Well, of course, it depends on the resources of the parent or the person making the gift. But frequently what you find is that young people, young couples, young families in particular have financial needs earlier in life, and us older guys are living longer. And if we wait to pass on our accumulated earnings until we die, our kids at that point may be mature themselves. And in fact, people are now living into their 80s and 90s fairly regularly. By that point, your children may be retired. Now, maybe not, but certainly they will be at a peak earning place in their lives. And so many people believe that it’s more helpful if they can make gifts to their children when their children have young kids so that you’re putting money aside for college or you’re paying for violin lessons or maybe the old family vehicle that your son drives is getting a little sketchy and it’s a safety factor. 

So you want to help put your kids and grandkids into a safe vehicle. And so that frequently means inter vivos. That’s the term we use for gifts you make during your lifetime. And so inter vivos giving, lifetime gifts are becoming more and more common with this generation. Now, there’s also testamentary gifts. That’s the term we use to describe gifts you make when you die. And of course, that generally is all of what’s left of your estate. Those things under the tax law are treated the same, whether you make a gift during your lifetime or whether you make a gift at your death, they’re treated the same. As Steve asked a minute ago, there’s no reporting, no interest. The government has no interest at all on the first $16,000 per person per year. But in addition to that, I should say on top of that, there’s a lifetime allowance, and that’s called the unified credit amount. 

And the lifetime allowance currently is just shy of $13 million per person. So that’s a million with an M, that’s a lot of money. And so for the vast, vast majority, 99% would be my guess of our listeners are never going to hit that amount. And by the way, that’s per person. And so if you are married, I can give the exact number is 12.92 million this year. This number is adjusted every year for inflation. I can give $12.92 million, that’s a combined total during my life or at my death tax free, and my spouse can give away that same amount tax free. You add that together, you’re up well over $25 million under today’s numbers. So for the vast, vast majority of us, gift taxes are not an issue. 99% of our listeners are not going to have any issue with… Now, that doesn’t mean you won’t have to file a return if you give away more than $16,000 per person per year, but the return is going to show zero tax.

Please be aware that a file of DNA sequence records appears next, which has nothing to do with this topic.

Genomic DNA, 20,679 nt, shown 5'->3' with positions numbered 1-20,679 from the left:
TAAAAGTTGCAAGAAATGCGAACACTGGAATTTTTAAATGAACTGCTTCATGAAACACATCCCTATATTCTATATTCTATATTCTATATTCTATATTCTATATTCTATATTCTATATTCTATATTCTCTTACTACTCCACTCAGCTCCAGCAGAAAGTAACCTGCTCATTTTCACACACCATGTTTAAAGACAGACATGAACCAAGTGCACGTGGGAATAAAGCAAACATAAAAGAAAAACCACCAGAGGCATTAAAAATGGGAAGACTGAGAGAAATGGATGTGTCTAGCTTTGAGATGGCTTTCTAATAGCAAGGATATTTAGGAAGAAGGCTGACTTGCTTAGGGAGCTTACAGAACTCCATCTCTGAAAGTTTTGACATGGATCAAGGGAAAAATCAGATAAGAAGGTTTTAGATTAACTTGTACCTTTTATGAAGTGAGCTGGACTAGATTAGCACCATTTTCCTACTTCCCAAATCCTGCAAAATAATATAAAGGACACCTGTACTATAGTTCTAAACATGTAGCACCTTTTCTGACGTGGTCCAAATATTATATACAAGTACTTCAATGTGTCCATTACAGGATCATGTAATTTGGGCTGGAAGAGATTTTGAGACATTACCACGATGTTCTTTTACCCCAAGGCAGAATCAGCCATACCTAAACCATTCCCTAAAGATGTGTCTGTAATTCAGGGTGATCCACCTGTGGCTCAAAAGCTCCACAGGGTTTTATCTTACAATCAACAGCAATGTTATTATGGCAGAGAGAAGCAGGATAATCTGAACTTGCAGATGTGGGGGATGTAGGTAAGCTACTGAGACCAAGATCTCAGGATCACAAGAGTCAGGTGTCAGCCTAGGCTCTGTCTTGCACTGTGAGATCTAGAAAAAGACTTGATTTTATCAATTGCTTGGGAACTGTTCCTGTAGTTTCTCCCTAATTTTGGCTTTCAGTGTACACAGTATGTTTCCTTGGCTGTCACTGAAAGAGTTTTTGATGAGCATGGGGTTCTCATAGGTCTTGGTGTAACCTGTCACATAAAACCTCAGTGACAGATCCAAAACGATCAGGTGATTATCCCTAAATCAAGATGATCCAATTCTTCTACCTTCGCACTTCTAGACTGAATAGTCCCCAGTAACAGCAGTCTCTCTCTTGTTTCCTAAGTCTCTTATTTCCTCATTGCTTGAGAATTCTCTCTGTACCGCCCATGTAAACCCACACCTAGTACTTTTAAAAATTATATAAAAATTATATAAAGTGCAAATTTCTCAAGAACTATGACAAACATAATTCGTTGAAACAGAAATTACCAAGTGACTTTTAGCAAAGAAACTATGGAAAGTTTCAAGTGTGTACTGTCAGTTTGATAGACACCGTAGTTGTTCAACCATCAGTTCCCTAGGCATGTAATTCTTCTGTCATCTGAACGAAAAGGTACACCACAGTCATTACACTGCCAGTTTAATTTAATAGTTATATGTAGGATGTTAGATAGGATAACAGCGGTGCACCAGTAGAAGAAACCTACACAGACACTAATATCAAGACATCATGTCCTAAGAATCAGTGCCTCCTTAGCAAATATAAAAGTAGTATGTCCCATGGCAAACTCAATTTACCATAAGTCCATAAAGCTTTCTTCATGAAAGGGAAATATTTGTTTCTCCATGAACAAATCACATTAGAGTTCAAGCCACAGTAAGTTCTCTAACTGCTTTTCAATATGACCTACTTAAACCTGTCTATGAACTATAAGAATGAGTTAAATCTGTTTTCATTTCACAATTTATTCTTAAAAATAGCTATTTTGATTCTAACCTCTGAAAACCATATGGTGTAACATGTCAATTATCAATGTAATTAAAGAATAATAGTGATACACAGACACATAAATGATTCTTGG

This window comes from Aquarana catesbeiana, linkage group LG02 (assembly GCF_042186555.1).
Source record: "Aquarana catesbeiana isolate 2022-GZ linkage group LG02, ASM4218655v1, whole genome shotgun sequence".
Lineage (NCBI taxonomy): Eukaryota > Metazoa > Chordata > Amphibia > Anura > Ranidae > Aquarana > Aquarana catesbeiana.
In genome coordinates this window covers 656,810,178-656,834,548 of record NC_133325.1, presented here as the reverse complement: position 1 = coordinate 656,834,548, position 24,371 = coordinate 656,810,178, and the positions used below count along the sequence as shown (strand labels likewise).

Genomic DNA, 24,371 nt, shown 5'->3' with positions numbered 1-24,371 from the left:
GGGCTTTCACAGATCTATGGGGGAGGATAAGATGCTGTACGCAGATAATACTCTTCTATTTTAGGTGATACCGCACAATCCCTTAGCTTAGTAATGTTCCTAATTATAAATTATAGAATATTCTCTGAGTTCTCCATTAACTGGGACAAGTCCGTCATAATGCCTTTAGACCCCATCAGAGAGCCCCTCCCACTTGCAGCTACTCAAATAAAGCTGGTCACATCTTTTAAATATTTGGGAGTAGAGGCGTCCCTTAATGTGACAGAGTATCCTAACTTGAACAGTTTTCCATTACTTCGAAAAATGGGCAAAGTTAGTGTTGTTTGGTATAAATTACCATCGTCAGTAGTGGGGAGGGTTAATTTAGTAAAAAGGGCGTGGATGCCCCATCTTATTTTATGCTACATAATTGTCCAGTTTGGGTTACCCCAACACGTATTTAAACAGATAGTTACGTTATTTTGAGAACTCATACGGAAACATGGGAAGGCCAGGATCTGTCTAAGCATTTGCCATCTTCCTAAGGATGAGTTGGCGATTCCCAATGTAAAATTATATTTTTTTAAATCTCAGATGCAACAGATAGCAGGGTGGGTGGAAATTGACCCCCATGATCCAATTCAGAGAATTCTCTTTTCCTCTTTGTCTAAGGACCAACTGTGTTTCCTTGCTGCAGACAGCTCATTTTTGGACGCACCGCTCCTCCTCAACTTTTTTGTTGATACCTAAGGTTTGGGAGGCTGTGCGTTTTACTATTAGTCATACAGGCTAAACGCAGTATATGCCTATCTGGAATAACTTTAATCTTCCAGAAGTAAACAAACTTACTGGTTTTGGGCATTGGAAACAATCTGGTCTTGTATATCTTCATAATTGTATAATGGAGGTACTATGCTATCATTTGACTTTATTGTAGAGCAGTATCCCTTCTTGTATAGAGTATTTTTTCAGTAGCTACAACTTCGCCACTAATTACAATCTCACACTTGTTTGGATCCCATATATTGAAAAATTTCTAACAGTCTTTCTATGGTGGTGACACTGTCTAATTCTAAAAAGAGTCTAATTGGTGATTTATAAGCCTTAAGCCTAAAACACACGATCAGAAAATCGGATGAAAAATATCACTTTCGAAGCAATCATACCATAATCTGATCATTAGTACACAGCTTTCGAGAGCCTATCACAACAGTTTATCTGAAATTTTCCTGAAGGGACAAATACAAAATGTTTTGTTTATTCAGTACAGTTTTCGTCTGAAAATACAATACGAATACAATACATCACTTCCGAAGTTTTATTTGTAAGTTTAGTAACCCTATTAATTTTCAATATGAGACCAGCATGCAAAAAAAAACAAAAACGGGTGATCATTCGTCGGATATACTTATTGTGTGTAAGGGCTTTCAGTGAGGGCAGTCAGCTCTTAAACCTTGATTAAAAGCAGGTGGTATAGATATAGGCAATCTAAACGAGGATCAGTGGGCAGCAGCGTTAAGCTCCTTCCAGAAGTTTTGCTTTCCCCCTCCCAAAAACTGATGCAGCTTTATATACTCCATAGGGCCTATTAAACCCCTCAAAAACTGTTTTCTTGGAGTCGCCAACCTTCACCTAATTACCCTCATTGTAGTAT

Amy Wagner: 

Let’s switch gears now, Mark, to charities, because I know that’s what a lot of people are interested in as well. Not just family, but charities. Is anything differ there as far as gifts to charities? 

Mark Reckman: 

Yes, because charitable giving does not apply, there’s no tax on charitable giving at all. And in your unified credit amount, that $13 million amount I talked about a moment ago, that does not include charitable gifts. So if I give a million dollars to Christ Hospital during my life, I do have to report that gift because it’s more than the $16,000 annual allowance we talked about before. But it will not reduce my lifetime allowance because it’s a 501c3 charity 501c3 is the section of the tax code that identifies charitable. Now, there’s all kinds of non-profits out there, guys. I’m talking about non-profit charities. There are nonprofits that are not charities like clubs, for example. Many of them are technically not charities, but a gift to a 501c3 declared charity does not reduce your lifetime allowance. And by the way, there are over one and a half million charities operating in the US currently. Many of them are religious related, churches and church religious affiliated charities, but there are a million and a half of them now.